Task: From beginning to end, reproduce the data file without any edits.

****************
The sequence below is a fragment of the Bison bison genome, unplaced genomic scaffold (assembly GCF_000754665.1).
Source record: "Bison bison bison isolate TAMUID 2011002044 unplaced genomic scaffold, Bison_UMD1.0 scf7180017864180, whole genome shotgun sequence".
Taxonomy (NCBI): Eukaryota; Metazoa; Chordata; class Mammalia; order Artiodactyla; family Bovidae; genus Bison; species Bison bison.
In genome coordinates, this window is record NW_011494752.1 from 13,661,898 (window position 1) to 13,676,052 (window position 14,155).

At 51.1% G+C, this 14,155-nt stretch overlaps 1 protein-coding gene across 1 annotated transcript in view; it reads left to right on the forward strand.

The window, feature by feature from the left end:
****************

The sequence below is a fragment of the Bison bison genome, unplaced genomic scaffold (assembly GCF_000754665.1).
Source record: "Bison bison bison isolate TAMUID 2011002044 unplaced genomic scaffold, Bison_UMD1.0 scf7180017864180, whole genome shotgun sequence".
Taxonomy (NCBI): Eukaryota; Metazoa; Chordata; class Mammalia; order Artiodactyla; family Bovidae; genus Bison; species Bison bison.
In genome coordinates, this window is record NW_011494752.1 from 13,661,898 (window position 1) to 13,676,052 (window position 14,155).

At 51.1% G+C, this 14,155-nt stretch overlaps 1 protein-coding gene across 1 annotated transcript in view; it reads left to right on the forward strand.

The window, feature by feature from the left end: